Complex Systems

Self-Organization and Scaling in a Lattice Predator-Prey Model Download PDF

B. R. Sutherland
D.A.M.T.P., University of Cambridge,
Cambridge, England CB3 9EW

A. E. Jacobs
Department of Physics,
University of Toronto,
Toronto, Canada M5S 1A7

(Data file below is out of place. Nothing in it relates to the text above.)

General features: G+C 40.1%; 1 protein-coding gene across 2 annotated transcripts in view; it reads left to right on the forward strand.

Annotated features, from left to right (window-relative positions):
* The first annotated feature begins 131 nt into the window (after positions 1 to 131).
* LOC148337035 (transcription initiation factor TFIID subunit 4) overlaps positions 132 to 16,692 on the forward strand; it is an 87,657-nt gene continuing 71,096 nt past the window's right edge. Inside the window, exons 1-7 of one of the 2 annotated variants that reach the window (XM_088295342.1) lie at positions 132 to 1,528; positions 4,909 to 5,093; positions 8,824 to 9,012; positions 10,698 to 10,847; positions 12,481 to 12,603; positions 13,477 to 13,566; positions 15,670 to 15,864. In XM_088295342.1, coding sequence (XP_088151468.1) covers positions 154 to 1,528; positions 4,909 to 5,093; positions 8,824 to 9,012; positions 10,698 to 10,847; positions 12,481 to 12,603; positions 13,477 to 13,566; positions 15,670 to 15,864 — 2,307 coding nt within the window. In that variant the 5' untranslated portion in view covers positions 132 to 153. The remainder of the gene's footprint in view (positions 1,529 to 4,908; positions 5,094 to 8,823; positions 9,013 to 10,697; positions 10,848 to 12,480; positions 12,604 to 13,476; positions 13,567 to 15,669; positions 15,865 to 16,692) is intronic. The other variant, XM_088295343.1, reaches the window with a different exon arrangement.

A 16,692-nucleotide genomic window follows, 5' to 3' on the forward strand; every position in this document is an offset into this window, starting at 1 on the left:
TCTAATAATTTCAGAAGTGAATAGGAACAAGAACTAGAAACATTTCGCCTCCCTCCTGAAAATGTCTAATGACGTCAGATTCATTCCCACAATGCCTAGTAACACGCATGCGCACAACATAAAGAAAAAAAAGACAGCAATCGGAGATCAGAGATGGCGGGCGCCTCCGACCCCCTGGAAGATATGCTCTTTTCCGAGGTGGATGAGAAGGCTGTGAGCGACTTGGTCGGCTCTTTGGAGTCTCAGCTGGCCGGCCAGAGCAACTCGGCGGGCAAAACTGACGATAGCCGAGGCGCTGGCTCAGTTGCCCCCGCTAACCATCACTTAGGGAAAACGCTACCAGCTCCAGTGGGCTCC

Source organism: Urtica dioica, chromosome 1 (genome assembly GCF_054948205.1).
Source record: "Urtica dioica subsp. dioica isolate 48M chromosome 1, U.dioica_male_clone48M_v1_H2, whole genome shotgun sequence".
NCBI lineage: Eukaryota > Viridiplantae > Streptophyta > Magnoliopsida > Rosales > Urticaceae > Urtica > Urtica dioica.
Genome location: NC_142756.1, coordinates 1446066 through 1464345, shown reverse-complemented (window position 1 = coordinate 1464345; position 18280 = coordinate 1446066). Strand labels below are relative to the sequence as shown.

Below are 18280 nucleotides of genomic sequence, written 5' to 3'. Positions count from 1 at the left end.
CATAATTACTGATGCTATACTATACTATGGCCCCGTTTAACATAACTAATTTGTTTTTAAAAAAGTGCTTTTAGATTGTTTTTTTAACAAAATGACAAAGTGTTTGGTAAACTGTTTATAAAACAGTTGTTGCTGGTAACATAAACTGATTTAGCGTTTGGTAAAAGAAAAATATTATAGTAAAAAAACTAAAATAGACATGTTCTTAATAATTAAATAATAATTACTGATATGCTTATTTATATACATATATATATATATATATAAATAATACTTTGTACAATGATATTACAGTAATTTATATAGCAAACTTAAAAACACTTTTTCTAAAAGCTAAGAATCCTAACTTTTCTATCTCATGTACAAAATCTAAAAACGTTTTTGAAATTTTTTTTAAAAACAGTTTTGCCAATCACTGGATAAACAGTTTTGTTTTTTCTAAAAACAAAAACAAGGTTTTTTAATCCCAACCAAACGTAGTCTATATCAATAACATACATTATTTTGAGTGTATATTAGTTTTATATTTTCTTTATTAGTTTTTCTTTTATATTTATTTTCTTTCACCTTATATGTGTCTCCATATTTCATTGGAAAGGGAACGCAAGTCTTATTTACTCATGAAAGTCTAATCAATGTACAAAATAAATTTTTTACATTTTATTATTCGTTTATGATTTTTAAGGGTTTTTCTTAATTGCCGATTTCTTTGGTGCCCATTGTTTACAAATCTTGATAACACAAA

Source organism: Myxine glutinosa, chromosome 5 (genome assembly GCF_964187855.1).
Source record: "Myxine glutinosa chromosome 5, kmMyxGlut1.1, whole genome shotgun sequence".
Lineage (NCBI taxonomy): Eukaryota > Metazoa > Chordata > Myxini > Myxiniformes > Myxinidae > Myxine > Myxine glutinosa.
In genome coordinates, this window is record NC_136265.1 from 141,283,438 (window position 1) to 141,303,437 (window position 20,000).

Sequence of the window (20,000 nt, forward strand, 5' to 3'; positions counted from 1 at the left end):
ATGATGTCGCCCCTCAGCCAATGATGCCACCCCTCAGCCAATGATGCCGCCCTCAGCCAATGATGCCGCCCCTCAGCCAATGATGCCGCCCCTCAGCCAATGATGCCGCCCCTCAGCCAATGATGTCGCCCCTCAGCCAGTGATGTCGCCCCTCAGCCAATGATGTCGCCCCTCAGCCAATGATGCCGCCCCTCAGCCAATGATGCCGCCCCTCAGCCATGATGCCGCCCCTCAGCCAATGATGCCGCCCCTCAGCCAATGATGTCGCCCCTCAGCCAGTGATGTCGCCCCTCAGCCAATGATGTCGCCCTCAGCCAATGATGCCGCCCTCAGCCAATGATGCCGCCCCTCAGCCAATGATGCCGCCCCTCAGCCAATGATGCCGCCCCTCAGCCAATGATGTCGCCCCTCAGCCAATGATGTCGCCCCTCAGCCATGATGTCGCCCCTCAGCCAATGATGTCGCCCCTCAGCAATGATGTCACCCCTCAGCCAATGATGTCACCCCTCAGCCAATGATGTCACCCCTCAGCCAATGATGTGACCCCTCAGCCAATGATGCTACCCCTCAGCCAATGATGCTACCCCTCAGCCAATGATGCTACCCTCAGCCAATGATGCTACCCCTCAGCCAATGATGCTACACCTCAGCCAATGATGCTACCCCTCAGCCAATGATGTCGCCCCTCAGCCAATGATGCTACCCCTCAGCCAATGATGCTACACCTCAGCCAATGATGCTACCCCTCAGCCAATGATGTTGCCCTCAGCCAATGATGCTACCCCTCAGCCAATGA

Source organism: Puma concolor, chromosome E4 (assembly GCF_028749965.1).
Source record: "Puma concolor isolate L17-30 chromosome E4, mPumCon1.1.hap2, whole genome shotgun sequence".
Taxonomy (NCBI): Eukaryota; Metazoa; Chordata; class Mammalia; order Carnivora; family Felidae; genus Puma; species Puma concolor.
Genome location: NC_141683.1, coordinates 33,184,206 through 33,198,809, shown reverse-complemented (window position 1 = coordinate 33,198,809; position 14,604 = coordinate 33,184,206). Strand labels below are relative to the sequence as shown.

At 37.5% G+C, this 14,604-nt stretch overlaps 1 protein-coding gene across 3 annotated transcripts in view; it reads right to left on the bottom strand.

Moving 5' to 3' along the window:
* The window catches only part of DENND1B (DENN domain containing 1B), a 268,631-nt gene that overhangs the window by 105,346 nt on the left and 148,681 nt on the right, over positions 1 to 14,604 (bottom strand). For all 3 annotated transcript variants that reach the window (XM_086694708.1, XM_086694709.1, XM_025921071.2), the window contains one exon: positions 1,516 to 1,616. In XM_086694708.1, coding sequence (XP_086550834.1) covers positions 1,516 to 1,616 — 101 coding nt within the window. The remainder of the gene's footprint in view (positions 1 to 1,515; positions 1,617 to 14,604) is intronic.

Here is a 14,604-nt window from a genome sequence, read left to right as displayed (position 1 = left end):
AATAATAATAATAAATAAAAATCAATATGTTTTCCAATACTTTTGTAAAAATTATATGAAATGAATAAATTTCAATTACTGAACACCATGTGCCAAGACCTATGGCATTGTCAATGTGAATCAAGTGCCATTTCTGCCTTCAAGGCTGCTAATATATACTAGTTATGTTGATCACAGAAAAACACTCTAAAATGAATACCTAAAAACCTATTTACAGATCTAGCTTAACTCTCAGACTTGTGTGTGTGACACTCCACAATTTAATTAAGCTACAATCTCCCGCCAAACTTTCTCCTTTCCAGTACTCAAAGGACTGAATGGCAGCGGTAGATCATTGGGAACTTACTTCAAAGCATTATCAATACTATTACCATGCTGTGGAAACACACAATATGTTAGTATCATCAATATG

We propose that self-organization may provide a mechanism by which power-law cluster distributions of mobile prey (i.e., fish, phytoplankton) may develop; in contrast, such distributions have often been attributed to scaling of the background environment. Evidence supporting our proposal is provided by examining the dynamics of a cellular automaton-like model of a predator-prey system. The model, which is discrete in space and time, is robust and evolves to a state with oscillatory, phase-shifted populations for a large range of parameter values, namely the predator and prey breeding times and the predator starvation time. The distribution function of the prey cluster sizes has roughly power-law form, , over a range of moderately large sizes but is cut off at large . The exponent depends only weakly on the parameters of the model.